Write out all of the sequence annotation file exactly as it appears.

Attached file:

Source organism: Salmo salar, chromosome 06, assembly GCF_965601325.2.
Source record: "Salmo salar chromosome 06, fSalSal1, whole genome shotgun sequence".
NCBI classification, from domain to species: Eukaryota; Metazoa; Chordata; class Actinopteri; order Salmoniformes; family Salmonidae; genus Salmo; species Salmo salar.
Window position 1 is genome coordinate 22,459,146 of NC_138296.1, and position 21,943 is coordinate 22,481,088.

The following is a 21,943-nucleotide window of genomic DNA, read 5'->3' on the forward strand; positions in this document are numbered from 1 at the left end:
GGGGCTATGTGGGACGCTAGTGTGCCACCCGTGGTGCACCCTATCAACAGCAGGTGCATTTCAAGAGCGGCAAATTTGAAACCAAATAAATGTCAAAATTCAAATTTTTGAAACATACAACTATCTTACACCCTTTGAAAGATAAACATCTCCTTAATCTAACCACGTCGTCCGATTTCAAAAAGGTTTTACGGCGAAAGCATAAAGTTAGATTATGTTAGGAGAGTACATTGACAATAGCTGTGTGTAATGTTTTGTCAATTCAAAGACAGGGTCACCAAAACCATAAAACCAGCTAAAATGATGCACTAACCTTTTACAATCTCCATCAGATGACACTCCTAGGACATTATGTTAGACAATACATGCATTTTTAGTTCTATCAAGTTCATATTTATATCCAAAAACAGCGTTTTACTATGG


Source organism: Salmo salar, chromosome 06, assembly GCF_965601325.2.
Source record: "Salmo salar chromosome 06, fSalSal1, whole genome shotgun sequence".
NCBI classification, from domain to species: Eukaryota; Metazoa; Chordata; class Actinopteri; order Salmoniformes; family Salmonidae; genus Salmo; species Salmo salar.
Window position 1 is genome coordinate 22,459,146 of NC_138296.1, and position 21,943 is coordinate 22,481,088.

The following is a 21,943-nucleotide window of genomic DNA, read 5'->3' on the forward strand; positions in this document are numbered from 1 at the left end:
GGGGCTATGTGGGACGCTAGTGTGCCACCCGTGGTGCACCCTATCAACAGCAGGTGCATTTCAAGAGCGGCAAATTTGAAACCAAATAAATGTCAAAATTCAAATTTTTGAAACATACAACTATCTTACACCCTTTGAAAGATAAACATCTCCTTAATCTAACCACGTCGTCCGATTTCAAAAAGGTTTTACGGCGAAAGCATAAAGTTAGATTATGTTAGGAGAGTACATTGACAATAGCTGTGTGTAATGTTTTGTCAATTCAAAGACAGGGTCACCAAAACCATAAAACCAGCTAAAATGATGCACTAACCTTTTACAATCTCCATCAGATGACACTCCTAGGACATTATGTTAGACAATACATGCATTTTTAGTTCTATCAAGTTCATATTTATATCCAAAAACAGCGTTTTACTATGG